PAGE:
HOUSTON – A Japanese investor’s efforts to “turn back the clock” on a space tourism venture were recently rejected by the justices seated on the Fourteenth Court of Appeals.
Takafumi Horie, who resides in Japan and is the billionaire founder of Internet service provider LDH, filed suit against Houston attorney Arthur Dula, who practices space law, in Harris County District Court.
In 2005, Horie and Dula met with Russian officials to discuss a “space tourism” business. The space-tourism business was to be conducted through Excalibur Almaz, which was formed under the laws of the Isle of Man, court records show.
Dula was Excalibur’s chief executive officer.
Horie, through his company Space Dream, agreed to purchase 75 percent of Excalibur’s shares for $49 million and became Excalibur’s majority shareholder before the end of 2005.
Before Horie’s second payment was due in January 2006, he was arrested in Japan for securities fraud. A side agreement was formed and Horie’s shares interest was reduced to 34 percent and placed under the control of a third-party trustee.
Following litigation between several parties, which included Horie, LDH and Excalibur, a settlement agreement was reached in 2010, referred to as the “deed,” court papers sate.
After the deed was performed, Horie sued Dula for breach of trust and fraud, alleging Dula was his attorney and that Dula used the funds Horie invested in Excalibur to purchase four Almaz spacecraft capsules and two space stations without disclosing that the purchase contract prohibited any modification of the hardware.
As a result, the spacecraft could not be modified to be returned to flight. Horie sought to recover his $49 million investment, plus punitive damages and attorney’s fees.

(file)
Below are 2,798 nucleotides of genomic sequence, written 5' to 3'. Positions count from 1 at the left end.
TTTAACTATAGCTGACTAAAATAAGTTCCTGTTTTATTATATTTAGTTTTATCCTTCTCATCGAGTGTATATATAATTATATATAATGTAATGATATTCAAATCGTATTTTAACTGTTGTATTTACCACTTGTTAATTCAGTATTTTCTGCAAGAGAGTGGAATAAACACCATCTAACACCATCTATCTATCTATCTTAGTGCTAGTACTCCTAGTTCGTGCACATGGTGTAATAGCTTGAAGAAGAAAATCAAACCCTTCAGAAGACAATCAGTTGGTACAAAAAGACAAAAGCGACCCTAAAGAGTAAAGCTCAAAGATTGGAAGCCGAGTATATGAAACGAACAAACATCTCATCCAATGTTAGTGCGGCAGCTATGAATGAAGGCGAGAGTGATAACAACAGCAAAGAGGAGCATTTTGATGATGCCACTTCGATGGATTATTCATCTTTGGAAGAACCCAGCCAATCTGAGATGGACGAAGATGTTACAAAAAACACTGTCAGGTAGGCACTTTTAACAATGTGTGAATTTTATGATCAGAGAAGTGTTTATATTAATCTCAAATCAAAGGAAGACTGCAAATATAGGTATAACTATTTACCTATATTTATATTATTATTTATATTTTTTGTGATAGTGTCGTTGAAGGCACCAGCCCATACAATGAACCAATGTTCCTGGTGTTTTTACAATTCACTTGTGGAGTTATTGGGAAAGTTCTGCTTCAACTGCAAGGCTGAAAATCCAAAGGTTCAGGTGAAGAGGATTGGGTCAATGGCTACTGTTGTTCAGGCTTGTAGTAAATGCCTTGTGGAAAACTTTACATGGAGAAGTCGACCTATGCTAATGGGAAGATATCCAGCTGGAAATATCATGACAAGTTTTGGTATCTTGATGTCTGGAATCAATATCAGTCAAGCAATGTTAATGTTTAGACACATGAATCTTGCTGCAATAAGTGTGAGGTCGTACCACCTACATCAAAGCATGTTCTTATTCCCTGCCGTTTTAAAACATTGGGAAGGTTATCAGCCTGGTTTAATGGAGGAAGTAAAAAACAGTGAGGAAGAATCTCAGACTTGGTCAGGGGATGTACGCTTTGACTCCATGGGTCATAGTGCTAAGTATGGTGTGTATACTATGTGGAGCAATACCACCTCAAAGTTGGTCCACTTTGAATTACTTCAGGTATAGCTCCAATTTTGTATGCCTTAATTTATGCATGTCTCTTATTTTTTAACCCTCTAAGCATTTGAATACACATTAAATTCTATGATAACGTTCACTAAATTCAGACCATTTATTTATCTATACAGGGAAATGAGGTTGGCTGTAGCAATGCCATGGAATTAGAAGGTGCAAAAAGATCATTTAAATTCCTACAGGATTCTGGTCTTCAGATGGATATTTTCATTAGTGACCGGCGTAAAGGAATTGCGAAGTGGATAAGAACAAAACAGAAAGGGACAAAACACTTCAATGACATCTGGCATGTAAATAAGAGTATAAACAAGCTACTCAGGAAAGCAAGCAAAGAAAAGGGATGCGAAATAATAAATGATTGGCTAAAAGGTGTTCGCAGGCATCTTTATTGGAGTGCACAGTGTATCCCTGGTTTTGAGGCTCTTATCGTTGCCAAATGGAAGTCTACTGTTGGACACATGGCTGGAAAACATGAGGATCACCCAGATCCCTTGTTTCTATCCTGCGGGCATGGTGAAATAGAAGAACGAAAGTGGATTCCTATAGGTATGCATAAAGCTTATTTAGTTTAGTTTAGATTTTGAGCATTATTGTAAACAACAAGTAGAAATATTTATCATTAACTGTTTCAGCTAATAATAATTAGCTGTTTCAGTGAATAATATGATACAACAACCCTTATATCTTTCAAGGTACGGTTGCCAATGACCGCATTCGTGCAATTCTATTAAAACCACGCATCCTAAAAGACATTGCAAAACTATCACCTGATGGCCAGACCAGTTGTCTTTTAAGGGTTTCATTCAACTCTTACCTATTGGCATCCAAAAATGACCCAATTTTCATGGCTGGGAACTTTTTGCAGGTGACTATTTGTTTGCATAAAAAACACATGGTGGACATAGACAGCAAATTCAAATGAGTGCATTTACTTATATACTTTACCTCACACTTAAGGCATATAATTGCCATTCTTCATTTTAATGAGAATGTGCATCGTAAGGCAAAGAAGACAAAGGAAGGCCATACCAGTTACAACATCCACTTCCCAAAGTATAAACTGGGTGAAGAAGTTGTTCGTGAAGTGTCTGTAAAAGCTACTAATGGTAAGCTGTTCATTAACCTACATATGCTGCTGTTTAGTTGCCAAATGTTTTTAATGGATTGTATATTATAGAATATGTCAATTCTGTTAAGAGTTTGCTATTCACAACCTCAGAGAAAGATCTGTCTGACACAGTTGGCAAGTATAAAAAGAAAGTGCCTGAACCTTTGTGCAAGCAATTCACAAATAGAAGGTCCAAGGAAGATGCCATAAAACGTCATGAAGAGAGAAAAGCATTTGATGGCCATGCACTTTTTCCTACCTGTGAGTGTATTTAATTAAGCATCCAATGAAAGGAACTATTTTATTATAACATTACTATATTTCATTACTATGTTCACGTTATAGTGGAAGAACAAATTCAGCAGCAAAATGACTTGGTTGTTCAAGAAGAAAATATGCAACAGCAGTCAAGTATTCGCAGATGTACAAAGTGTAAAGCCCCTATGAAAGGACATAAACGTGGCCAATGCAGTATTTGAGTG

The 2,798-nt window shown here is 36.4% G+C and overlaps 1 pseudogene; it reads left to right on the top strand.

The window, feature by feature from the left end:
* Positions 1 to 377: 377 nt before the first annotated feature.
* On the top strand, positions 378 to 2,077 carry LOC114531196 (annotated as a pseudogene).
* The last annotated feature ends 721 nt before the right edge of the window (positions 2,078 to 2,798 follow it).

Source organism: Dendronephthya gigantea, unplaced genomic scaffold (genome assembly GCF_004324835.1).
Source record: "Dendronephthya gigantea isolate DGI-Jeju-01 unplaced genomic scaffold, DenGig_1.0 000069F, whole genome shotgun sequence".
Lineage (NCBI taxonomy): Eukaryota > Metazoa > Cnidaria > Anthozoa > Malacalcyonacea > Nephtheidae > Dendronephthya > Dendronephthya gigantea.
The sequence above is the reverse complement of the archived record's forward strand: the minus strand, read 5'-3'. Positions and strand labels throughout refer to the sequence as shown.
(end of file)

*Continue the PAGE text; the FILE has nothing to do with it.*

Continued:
Dula moved to dismiss based on a forum-selection clause in the deed, which states “the Courts of the Isle of Man shall have exclusive jurisdiction.”
The trial court initially denied the motion to dismiss, but Dula came back with a motion for summary judgment, which was granted, leading to Horie’s appeal, court records show.
On Sept. 18, justices found Horie’s arguments to avoid enforcement of the deed’s forum-selection clause to be without merit, affirming the trial court’s judgment dismissing his claims without prejudice.
“Horie’s claims in this case are efforts to turn back the clock and receive his original investment back, and, as such, his claims are, as a matter of law, “in connection with” the subject-matter of the Deed,” the opinion states.
“Regardless of whether Dula ever performed any legal work for Horie, it is undisputed that he did not do so in connection with the Deed.”
Horie is represented in part by Sugar Land attorney James Pierce.
Dula is represented by Eric Kristiansen and Joshua Thomas, attorneys for the Houston law firm Baker Hostetler.
Appeals case No. 14-17-00171